The palantiri are a collection of indestructible crystal stones used in Tolkien’s fictional Middle Earth as a means of “far-seeing” communication.
The wizard Saruman uses one of the all-powerful seeing stones to surveil his foes and is ultimately corrupted by the unbounded knowledge that it provides him. Sauron — the main villain in the books and the films — reaches Saruman through the palantir and manipulates him into doing his bidding.
Critic and leading Tolkien scholar Jane Chance Nitzsche wrote that Saruman uses the stone to “seek Godlike knowledge by gazing in a short-sighted way” into the palantir. By opting for “mere knowledge” instead of actual wisdom, the wizard eventually met his downfall.
In the movie, you might also remember Peregrin “Pippin” Took mischievously snatching a palantir while Gandalf and the others are asleep. He and the rest of the story’s heroes continuously dodge their enemies’ line of sight in order to complete their main quest: destroying the One Ring and ridding Middle Earth of such a source of evil.
Palantir, the tech firm, creates software that gives its customers a wide-ranging, searchable database to find what they’re looking for. So naming the company after an object that provides a broad scope of sight might seem fitting.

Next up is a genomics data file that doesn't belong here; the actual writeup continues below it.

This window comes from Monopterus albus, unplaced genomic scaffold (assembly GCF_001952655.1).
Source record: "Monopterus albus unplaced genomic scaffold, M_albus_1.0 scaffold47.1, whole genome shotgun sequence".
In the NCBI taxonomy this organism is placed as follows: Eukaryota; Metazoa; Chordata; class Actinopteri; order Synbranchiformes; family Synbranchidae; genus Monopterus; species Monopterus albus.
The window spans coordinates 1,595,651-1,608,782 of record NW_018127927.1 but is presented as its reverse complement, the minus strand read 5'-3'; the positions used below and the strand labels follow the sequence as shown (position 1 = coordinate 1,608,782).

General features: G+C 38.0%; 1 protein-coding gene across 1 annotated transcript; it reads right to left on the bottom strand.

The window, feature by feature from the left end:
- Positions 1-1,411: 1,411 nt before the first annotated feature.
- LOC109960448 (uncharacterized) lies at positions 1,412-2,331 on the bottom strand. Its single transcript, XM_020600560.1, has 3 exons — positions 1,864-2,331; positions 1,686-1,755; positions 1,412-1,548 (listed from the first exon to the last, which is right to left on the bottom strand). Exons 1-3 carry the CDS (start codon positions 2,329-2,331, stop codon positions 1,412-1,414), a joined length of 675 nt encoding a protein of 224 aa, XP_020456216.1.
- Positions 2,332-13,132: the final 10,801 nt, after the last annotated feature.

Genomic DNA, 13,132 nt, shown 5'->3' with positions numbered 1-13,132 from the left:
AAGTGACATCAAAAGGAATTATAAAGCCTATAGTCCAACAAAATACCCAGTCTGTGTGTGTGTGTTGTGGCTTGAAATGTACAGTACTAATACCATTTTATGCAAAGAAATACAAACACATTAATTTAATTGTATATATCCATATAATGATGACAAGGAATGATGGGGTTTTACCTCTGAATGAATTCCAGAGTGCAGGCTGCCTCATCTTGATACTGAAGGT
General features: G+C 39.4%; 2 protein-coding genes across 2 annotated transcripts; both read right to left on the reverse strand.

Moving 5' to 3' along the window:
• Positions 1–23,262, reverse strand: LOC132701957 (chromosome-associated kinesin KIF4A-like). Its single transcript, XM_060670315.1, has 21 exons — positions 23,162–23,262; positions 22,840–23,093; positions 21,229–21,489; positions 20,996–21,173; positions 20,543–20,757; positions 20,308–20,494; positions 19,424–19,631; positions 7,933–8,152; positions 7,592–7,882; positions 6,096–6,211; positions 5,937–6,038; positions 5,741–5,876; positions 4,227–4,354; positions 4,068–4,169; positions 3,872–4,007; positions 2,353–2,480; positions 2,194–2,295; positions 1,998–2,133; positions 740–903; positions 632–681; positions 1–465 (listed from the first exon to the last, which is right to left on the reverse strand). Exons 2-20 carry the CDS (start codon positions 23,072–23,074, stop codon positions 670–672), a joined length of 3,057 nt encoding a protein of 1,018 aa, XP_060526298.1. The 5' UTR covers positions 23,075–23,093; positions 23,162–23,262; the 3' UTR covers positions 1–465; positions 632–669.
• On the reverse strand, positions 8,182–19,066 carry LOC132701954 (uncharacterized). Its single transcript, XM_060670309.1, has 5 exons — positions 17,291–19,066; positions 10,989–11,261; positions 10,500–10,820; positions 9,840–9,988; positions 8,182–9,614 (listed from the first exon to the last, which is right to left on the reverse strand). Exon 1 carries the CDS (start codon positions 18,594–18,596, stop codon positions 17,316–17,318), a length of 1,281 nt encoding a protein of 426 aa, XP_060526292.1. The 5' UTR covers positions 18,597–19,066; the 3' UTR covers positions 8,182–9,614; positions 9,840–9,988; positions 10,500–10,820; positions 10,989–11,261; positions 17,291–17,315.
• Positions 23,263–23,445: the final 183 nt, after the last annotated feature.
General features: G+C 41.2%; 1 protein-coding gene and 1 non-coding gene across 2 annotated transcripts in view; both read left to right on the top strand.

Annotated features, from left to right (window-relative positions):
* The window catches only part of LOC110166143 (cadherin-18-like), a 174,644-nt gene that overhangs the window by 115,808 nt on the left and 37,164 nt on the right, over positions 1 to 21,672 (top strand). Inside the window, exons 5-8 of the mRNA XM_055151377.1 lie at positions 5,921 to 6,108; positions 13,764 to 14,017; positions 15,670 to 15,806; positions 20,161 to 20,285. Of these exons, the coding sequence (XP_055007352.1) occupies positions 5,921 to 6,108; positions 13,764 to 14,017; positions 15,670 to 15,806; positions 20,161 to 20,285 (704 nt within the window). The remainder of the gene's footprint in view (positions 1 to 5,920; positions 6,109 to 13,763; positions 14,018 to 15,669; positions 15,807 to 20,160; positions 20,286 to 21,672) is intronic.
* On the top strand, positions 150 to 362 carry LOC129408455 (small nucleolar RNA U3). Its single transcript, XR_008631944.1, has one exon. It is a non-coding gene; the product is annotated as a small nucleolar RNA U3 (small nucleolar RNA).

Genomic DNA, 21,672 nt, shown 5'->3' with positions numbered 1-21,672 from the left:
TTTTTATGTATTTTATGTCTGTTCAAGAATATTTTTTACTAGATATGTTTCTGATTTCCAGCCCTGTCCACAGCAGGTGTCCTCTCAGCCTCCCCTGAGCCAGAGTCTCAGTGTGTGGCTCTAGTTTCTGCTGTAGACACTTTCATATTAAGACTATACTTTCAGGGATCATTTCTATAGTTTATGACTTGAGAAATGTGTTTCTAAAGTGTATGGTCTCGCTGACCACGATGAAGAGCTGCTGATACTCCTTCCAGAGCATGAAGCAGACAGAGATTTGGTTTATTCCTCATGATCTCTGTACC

But critics say that harnessing Palantir’s tech as a surveillance tool, especially while partnering with such agencies as Immigration and Customs Enforcement, could be less than heroic. The company has provided ICE with data from the Department of Health and Human Services, which resulted in hundreds of immigrants being arrested. The company also works with law enforcement agencies.
Palantir isn’t the only tech company connected to Thiel that bears a LOTR-inspired name and has drawn criticism.
He was an early investor in military-contracting startup Anduril, which was named after the magical sword in the series that was wielded by the trilogy’s hero, Aragorn. The company, founded by Palmer Luckey in 2017, was recently awarded a contract with US Customs and Border Protection to build a virtual “wall” as a means to prevent illegal crossings into the US. The system will utilize surveillance towers to detect movement.
Fans of the beloved books have taken issue with companies that have names inspired by “Lord of the Rings” and work with border authorities like CBP.
“It’s really not even close to the point, but between this and [Palantir], wtf is up with tech bros using Lord of the Rings names for their big data services for the military?” a Twitter user said last year. “Did I miss some pro-war/surveillance message in Tolkien’s work?”